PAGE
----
Mesoscale model domain distribution around the FINO3 site. The red boxes mark the extension of the computing domains. The coastline and border data originate from the GSHHS dataset

Boundary conditions for the model were prescribed by the ERA5 dataset for the atmospheric variables

Relevant parameters of the setup for the mesoscale simulations applied in this study. The references for the different schemes and models are summarised in

Table

The methods applied for our study are described in the following subsections and demonstrated on the basis of the FINO3 dataset.

The first step of the analysis consists in generating artificial data gaps in the measured time series. This is demonstrated in Fig.

Generation and filling of artificial gaps – here demonstrated on the basis of the FINO3 wind speed time series and for a gap of 30 d length starting on 30 September 2013. Original time series (only an excerpt is shown) are in black, incomplete time series with a generated gap are in red and time series with a filled gap (see procedure described in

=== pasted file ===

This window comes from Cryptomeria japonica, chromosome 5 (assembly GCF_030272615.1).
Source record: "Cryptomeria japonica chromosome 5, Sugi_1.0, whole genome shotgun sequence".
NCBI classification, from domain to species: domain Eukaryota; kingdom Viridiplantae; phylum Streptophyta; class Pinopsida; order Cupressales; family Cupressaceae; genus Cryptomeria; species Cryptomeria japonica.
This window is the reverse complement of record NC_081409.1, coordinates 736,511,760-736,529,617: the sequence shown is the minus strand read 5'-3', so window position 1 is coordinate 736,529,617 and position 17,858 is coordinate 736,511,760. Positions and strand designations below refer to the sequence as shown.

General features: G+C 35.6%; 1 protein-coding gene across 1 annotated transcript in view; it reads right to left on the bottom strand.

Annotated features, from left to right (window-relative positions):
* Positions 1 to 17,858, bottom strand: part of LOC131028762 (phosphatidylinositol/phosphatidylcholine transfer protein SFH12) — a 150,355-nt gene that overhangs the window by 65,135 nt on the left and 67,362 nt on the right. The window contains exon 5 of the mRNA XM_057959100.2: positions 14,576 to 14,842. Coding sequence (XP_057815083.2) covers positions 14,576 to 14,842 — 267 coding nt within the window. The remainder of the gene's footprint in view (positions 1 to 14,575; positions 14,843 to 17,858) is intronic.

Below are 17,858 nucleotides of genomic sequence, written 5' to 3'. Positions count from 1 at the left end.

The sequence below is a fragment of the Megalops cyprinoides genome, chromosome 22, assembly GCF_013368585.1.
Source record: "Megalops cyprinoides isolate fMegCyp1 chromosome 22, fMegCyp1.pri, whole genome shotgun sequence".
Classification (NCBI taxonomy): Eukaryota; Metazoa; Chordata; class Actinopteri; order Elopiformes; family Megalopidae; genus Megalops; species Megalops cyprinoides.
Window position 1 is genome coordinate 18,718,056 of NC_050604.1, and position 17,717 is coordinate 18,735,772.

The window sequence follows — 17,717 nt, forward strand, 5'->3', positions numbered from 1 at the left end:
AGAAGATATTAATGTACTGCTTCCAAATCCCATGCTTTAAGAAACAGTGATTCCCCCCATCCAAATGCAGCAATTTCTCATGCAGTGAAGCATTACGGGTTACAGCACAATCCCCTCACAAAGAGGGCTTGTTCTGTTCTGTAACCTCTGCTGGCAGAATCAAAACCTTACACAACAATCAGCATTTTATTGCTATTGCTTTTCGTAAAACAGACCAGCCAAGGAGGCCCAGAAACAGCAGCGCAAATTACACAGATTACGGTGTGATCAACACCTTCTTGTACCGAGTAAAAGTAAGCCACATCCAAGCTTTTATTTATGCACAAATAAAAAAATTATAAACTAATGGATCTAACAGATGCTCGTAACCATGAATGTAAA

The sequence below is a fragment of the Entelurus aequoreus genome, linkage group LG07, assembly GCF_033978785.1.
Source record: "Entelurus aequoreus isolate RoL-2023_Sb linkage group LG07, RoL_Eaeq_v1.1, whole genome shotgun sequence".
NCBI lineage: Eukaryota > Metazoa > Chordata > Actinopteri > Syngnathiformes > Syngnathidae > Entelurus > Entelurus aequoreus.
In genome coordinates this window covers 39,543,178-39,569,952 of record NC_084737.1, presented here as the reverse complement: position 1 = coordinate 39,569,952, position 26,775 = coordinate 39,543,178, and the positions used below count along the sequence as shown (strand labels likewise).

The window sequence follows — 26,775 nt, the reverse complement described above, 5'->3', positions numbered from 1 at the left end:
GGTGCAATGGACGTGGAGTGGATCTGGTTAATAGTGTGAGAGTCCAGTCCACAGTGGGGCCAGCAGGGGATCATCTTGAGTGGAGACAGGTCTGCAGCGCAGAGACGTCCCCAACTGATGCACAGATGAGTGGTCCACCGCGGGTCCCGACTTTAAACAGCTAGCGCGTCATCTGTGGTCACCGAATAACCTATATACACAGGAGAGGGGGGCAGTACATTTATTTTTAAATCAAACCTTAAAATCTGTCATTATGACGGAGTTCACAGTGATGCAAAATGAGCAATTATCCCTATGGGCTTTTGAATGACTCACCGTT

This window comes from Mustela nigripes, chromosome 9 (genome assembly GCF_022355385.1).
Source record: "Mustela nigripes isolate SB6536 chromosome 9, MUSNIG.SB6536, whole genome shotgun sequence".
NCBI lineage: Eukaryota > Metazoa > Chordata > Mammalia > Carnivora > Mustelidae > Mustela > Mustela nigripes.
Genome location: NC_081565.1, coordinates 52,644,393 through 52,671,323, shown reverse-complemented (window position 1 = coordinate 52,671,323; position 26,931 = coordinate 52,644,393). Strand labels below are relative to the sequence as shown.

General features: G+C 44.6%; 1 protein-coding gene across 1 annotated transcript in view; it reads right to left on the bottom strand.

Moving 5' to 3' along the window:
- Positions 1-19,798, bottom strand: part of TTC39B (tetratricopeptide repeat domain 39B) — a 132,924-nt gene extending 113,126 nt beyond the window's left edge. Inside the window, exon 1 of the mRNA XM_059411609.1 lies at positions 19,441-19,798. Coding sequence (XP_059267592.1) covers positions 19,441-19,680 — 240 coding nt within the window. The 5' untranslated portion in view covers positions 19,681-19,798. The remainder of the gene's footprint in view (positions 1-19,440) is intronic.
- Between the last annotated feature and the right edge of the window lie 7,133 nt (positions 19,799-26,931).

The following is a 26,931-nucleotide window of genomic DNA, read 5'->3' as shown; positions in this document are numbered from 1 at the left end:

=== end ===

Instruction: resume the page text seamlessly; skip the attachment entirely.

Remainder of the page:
The artificial gaps are filled based on a measure–correlate–predict (MCP) procedure and with the WRF data introduced in

For the wind speed data, we – first – bin the wind speeds every 0.5

For the wind direction data, again first the mean deviation between measured and simulated wind direction per 10

In addition to the correction factor – resulting from either the correction function or the bin-wise mean offset – a noise factor is derived as the standard deviation of the data per bin and combined with a white-noise process in the prediction step. The noise factor ensures that the generated time series does not lose its physical consistency. For the prediction of the data in the gap period, numerical (WRF) data for this period are combined with the derived corrections. The resulting time series are inserted to the incomplete measurement time series.